Sudden death at Cochrane's Polar Bear Habitat
SUDBURY -- A 10-year-old female polar bear, Taiga, at the Canadian Polar Bear Habitat in Cochrane has passed away suddenly Tuesday morning leaving many unanswered questions.
"My understanding is the staff went in to do their rounds, and as they went to Taiga’s compound, she showed signs of struggling a little bit, and unfortunately she did pass away in the presence of one of our staff," said Cochrane Mayor Denis Clement.
"We are heartbroken," said JP Bradette, the chair of the habitat’s board of directors, in an announcement on Jan. 22.
Bradette says Taiga played an important role in the research and conservation work going on at the centre.
The polar bear recently made news as the first-ever potentially pregnant bear under human care to make a den in the natural conditions, available at the Polar Bear Habitat. Taiga was suspected to be pregnant, but it had yet to be confirmed.
Officials with the centre say she was recently spending less time in the den, after not producing a cub. Now her den will be studied, hopefully leading to a greater understanding of polar bear reproduction.
She had been living at the habitat for almost a year while her permanent home, the Aquarium du Quebec, was being renovated.
Elizabeth Tessier, the aquarium’s director says Taiga "provided magical moments, both for our visitors and for the team that has looked after her for all these years."
Despite the bear being at the Cochrane habitat for such a lengthy period, Tessier says, "we are still very attached to Taiga."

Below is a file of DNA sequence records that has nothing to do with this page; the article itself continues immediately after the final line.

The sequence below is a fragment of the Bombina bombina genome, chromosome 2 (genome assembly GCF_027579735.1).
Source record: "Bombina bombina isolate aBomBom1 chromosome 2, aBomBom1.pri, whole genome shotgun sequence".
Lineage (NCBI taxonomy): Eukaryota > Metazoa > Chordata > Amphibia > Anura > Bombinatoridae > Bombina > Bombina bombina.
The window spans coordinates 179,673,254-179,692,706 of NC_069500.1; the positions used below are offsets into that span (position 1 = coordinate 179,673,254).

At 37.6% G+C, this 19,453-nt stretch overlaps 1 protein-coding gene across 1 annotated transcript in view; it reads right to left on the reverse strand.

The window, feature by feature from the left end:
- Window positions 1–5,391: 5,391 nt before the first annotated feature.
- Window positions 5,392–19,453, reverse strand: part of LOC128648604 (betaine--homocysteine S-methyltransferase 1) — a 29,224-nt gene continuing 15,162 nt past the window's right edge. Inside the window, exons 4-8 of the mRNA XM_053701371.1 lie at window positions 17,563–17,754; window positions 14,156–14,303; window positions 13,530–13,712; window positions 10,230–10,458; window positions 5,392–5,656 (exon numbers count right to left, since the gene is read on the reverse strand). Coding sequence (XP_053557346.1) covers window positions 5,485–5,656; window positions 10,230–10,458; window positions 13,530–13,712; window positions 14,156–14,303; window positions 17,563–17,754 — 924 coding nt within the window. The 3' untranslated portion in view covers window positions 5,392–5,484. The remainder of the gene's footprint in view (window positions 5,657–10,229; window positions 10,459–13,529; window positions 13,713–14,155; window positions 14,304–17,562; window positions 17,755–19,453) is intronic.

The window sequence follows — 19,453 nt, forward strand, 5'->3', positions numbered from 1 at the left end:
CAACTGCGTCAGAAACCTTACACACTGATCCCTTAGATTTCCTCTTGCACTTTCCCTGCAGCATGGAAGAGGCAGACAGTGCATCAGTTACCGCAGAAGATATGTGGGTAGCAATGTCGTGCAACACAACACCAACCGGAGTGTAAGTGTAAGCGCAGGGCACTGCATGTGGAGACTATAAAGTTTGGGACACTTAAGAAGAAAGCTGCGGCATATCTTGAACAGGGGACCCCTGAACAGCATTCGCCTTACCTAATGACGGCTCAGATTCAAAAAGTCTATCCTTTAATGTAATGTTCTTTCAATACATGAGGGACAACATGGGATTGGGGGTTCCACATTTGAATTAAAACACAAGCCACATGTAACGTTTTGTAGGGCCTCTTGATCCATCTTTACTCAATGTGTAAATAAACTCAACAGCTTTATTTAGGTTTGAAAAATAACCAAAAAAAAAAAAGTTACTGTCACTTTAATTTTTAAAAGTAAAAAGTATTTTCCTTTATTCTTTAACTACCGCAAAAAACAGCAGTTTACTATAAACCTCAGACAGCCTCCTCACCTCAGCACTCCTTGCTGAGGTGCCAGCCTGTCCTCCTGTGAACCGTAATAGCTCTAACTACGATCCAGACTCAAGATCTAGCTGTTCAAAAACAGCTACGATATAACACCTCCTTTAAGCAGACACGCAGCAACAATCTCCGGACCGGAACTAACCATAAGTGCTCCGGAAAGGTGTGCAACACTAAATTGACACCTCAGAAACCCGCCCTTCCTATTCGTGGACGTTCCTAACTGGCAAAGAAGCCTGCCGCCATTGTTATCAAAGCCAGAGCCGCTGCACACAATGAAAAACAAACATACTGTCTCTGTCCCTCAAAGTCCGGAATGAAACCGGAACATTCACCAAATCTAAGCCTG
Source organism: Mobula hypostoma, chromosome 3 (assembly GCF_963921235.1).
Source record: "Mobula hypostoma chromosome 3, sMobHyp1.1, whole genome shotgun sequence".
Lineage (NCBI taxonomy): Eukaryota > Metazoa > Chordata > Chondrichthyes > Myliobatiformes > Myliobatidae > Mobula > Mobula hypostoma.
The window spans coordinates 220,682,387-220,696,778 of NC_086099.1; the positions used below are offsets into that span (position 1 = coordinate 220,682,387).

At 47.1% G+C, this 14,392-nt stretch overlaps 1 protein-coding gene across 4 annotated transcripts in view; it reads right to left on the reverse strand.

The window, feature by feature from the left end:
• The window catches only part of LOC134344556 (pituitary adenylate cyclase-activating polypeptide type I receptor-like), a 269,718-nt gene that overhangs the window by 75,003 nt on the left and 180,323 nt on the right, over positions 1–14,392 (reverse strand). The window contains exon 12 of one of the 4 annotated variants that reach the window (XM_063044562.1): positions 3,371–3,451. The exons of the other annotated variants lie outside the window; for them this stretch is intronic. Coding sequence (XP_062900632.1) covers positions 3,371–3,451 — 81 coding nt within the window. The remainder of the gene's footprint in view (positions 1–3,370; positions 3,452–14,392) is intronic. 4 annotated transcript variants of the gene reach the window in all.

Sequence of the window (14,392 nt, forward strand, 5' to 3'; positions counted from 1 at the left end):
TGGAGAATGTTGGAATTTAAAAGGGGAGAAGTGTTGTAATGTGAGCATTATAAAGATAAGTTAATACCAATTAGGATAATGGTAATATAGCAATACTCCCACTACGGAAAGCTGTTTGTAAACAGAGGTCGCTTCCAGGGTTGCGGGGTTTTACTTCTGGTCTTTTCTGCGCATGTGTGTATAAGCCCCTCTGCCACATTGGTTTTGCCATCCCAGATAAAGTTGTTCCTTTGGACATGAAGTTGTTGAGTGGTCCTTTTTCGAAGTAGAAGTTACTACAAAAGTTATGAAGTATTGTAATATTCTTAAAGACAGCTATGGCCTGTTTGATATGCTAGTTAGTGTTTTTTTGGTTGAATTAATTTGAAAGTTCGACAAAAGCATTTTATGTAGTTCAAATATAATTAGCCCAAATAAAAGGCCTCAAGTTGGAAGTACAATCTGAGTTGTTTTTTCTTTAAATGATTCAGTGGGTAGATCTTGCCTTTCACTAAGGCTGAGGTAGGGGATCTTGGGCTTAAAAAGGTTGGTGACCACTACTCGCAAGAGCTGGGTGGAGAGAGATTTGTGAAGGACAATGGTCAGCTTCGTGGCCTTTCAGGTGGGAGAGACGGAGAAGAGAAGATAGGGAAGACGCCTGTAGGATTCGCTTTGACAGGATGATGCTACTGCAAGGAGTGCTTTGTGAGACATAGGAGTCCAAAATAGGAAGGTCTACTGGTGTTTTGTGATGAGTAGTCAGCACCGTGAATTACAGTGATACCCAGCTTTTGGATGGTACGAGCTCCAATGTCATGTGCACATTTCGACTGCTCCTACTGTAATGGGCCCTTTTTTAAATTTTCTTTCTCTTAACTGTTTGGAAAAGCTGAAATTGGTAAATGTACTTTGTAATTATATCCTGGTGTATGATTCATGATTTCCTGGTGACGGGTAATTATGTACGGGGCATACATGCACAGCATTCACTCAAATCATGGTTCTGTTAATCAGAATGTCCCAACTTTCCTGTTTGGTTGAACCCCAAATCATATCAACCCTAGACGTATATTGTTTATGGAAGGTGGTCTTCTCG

Tessier says her organization is "extremely satisfied with the care provided to her by the staff at the habitat. We are as saddened as they are by this news."
Cochrane’s mayor says the town’s people are "proud to have been able to provide Taiga with an expansive, natural home."
Clement extends condolences "to everyone who knew Taiga."
Her care staff says she was curious, energetic, social and known to spend time watching people. She appeared to enjoy her time at the 21 acre facility, and was said to be extremely responsive to interaction with her caregivers.
Clement says although Taiga will be missed, the death will not change habitat operations at this time.
The Canadian Polar Bear Habitat is currently home to four other polar bears: Ganuk, Inukshuk, Henry and Eddy.
Arrangements are underway to determine the cause of her death.
An autopsy will be performed at the veterinary facility in St-Hyacinthe in order to learn more about what happened to Taiga.